Sometimes, it is the most refreshing thing in the entire world to talk to guests about the animals.  There are always people who care very much about the living world.  Even the people who show up and are clearly not in favor of zoos or aquariums, but have a deep love and passion for the animals, give us all a breath of fresh air when we see that we are not alone in trying to make a difference for the interface between humans and the rest of the natural world.  We also have interactions with people who maybe didn't care or know very much about animals, but who become inspired because they have someone to answer their questions, or give them a cool random biofact about one of the animals.  People light up when we tell them that yes, stingrays are trainable and have individual personalities.  They wow over the fact that alligators aren't mindless machines, that dolphins can recognize themselves in a mirror, that a sea lion can create her own series of behaviors without batting an eye.  That is amazing.

If I help people see how incredible the animals as a species AND as individuals are, then I've earned my paycheck.

But then there are the really infuriating, trying interactions with people.  The people who tell trainers they think their dolphin show was awful, because there weren't enough jumps.  The people who can't understand why you have to cancel an interaction, because the animals are not participating.  "I paid for this," they scream.  "What kind of animal trainers are you?"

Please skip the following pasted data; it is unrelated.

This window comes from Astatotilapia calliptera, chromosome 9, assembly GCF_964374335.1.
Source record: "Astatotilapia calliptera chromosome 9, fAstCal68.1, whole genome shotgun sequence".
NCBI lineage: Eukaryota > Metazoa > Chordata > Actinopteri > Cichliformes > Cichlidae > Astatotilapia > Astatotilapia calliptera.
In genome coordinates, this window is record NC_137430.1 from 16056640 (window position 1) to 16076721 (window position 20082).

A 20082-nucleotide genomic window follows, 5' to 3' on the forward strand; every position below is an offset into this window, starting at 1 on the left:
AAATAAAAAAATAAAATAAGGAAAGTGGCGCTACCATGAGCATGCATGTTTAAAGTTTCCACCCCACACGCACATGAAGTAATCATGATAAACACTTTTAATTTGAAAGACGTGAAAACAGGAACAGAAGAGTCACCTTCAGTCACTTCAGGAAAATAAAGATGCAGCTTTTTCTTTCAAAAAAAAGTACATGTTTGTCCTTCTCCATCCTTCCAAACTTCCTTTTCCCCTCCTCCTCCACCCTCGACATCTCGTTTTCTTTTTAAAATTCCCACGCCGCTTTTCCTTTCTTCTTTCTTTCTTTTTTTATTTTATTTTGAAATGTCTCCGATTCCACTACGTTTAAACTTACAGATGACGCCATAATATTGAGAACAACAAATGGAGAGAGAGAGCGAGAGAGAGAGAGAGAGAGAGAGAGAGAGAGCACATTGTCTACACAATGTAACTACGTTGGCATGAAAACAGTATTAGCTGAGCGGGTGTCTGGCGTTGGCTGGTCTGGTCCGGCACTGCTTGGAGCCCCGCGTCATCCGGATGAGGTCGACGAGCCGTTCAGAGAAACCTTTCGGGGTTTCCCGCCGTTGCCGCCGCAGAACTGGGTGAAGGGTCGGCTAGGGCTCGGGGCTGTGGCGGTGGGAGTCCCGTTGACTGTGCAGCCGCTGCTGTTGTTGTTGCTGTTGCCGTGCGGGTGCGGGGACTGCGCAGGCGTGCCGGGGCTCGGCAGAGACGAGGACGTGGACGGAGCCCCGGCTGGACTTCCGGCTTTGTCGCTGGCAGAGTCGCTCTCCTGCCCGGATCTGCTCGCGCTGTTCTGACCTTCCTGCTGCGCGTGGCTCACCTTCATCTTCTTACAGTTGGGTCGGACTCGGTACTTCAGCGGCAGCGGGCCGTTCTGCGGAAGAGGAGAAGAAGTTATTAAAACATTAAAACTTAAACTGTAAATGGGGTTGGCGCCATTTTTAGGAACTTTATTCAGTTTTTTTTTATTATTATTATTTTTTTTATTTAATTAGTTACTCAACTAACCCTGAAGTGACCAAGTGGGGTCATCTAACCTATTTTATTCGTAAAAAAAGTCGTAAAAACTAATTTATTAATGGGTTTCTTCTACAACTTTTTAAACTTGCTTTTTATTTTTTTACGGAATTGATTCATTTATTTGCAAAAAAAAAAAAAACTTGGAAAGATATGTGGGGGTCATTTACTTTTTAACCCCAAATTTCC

We deal with a lot of people who really don't care about animals.  So why do they show up to a zoo or aquarium?  Sometimes there is no answer! We ask ourselves the same question.  But other times they are there with children, grandchildren, or friends.  Sometimes, the animals can break through to those people, at which point they come to the trainers with questions. And sometimes, the relationship the guests see between the animals and the trainers is what breaks through.  It's NOT just us, the humans.  Our show hair, our wetsuits, our whistles, our narrator voice doesn't inspire people to care about animals.  But I'll tell you what does: 

1) Seeing that the animals are not just mindless creatures: the relationships the animals have with the trainers shows people who don't CARE that wait a second, maybe there is something going on inside that dolphin/sea lion/stingray's head